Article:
The designation of road as a national route, with the provision of a bypass, needs to be ramped up. We are all aware that the road network is the lifeline for all communities but no community should suffer to the degree that Julianstown is suffering. This issue needs to be prioritised and expedited in the next number of years. I commend the residents for their presentation and assure them that whatever efforts we, as members of the Oireachtas, particularly from the Louth and East Meath constituency, can make, we will, to try to impress upon the Department and the Minister the need to prioritise this route. I am delighted that the residents group has come here today to highlight the fact that this is one of the busiest road networks and to seek the help from the Department to prioritise this project and alleviate that congestion.
I started by describing this area as an economic corridor. The people at the centre of that economic corridor are living almost equidistant from Dublin and Dundalk, and also at the centre of development between Dublin and Belfast. It is a great place to live. People who use it as a suburb from which to travel to work in Dublin or Belfast are frustrated and need to be supported, particularly those travelling to and from Dublin every day.
I support Mr. Logue's comments on the R132 road into Laytown. It is beyond me how cars can pass each other on portions of that road. Something must be done with regard to the railway bridge in Laytown to prevent a serious accident, although I am sure there have been accidents.
I commend the presentation and hope it will highlight the need to ramp up the priority given to this important road project for our region.
I ask the officials to picture a small, picturesque village with a population of 600 through which in excess of 20,000 vehicles, including heavy goods vehicles, thunder every week. People have to see it to believe it. Trying to cross the road in the middle of the village of Julianstown involves taking one's life in one's hands. It is like trying to cross an extremely busy dual carriageway. It is almost impossible.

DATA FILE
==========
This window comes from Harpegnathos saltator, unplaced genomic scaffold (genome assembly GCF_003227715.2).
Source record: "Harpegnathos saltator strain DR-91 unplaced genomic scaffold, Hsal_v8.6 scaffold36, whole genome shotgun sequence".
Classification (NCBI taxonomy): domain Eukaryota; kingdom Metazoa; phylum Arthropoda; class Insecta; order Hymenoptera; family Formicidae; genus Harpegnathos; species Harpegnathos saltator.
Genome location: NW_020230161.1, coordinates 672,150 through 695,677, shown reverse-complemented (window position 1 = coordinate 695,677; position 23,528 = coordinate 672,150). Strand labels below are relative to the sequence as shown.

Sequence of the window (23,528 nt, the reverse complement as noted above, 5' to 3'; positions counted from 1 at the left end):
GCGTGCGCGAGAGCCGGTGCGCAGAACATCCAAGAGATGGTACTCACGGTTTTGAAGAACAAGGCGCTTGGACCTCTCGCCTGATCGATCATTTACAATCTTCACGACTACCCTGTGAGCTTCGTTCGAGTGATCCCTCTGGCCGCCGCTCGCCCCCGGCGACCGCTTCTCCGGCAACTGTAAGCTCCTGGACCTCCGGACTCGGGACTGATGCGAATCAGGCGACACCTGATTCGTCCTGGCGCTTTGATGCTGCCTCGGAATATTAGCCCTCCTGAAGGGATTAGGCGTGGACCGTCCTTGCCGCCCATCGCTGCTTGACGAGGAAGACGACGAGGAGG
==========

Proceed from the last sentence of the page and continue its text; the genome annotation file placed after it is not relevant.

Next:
Meath County Council has submitted the business case for the project. Mr. Mullaney stated: "At preliminary appraisal, the local authority application needs to demonstrate sufficient analysis to underpin an assessment of the merits or otherwise of the scheme." The Department received the business case in December last. Based on that business case, has the local authority demonstrated exactly what the Department would call for in a preliminary appraisal? Has it demonstrated the merits of the case for a bypass?
Mr. Dominic Mullaney:
We have had the appraisal. There is one particular aspect of the appraisal on which we are seeking more information. It relates to the public transport analysis. We believe that an origin and destination survey is required to identify where people are coming from and where they are going to. The reason I say that is that before we rule out a public transport option - I am not saying what the correct option is at this stage - we need to see what the possibilities are for people being able to use buses or trains. TII estimates that it takes between eight and 13 years to bring a road from start to finish. In a case such as this, it could take between eight and ten years, which is a long time. By that time, it is hoped the NDP will have delivered major public transport improvements on the rail corridor to Drogheda and Dundalk. That is the analysis that needs to be done before we decide that the road option is the appropriate one.
The analysis the Department needs to do is of planning policy in Louth County Council and Meath County Council, the permissions that are extant and the land that has been zoned. Many people using east Meath routes are from the area. The ongoing congestion is the result of significant developments in the area.
An enormous amount of land in south Louth and east Meath has been zoned for residential housing development in the next few years. That will compound the problem.
Mr. Mullaney referred to the public transport option. Drogheda railway station is at capacity and passengers can barely get on a train at Laytown some mornings. I understand the DART expansion to Drogheda may not be delivered until 2027. Is that correct?
While I accept that the Department needs to take on board public transport options, there are no realistic public transport plans to alleviate the daily congestion through Julianstown in the near future. If there were, Mr. Mullaney would have been able to tell us about them. Are they not all long-term plans?